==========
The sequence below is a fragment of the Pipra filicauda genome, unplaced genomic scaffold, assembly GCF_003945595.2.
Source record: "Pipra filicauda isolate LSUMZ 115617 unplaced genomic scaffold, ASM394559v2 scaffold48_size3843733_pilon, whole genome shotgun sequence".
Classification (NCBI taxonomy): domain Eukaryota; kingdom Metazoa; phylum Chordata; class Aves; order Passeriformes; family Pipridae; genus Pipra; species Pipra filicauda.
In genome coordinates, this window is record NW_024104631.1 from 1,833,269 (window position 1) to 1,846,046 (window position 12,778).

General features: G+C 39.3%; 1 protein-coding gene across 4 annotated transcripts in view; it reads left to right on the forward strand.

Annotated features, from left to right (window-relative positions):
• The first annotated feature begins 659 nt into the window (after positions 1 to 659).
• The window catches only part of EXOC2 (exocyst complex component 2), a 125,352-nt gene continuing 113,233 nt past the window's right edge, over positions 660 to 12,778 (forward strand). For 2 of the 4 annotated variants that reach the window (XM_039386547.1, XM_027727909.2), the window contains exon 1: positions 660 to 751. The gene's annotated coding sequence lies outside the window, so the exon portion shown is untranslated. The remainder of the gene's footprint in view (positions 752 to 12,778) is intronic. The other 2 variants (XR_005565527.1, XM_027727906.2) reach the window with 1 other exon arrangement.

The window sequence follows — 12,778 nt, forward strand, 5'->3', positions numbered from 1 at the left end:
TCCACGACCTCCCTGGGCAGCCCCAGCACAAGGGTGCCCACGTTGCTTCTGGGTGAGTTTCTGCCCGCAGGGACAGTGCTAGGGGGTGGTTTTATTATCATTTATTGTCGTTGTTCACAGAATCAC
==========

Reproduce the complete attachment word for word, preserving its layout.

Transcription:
The sequence below is a fragment of the Pipra filicauda genome, unplaced genomic scaffold, assembly GCF_003945595.2.
Source record: "Pipra filicauda isolate LSUMZ 115617 unplaced genomic scaffold, ASM394559v2 scaffold48_size3843733_pilon, whole genome shotgun sequence".
Classification (NCBI taxonomy): domain Eukaryota; kingdom Metazoa; phylum Chordata; class Aves; order Passeriformes; family Pipridae; genus Pipra; species Pipra filicauda.
In genome coordinates, this window is record NW_024104631.1 from 1,833,269 (window position 1) to 1,846,046 (window position 12,778).

General features: G+C 39.3%; 1 protein-coding gene across 4 annotated transcripts in view; it reads left to right on the forward strand.

Annotated features, from left to right (window-relative positions):
• The first annotated feature begins 659 nt into the window (after positions 1 to 659).
• The window catches only part of EXOC2 (exocyst complex component 2), a 125,352-nt gene continuing 113,233 nt past the window's right edge, over positions 660 to 12,778 (forward strand). For 2 of the 4 annotated variants that reach the window (XM_039386547.1, XM_027727909.2), the window contains exon 1: positions 660 to 751. The gene's annotated coding sequence lies outside the window, so the exon portion shown is untranslated. The remainder of the gene's footprint in view (positions 752 to 12,778) is intronic. The other 2 variants (XR_005565527.1, XM_027727906.2) reach the window with 1 other exon arrangement.

The window sequence follows — 12,778 nt, forward strand, 5'->3', positions numbered from 1 at the left end:
TCCACGACCTCCCTGGGCAGCCCCAGCACAAGGGTGCCCACGTTGCTTCTGGGTGAGTTTCTGCCCGCAGGGACAGTGCTAGGGGGTGGTTTTATTATCATTTATTGTCGTTGTTCACAGAATCAC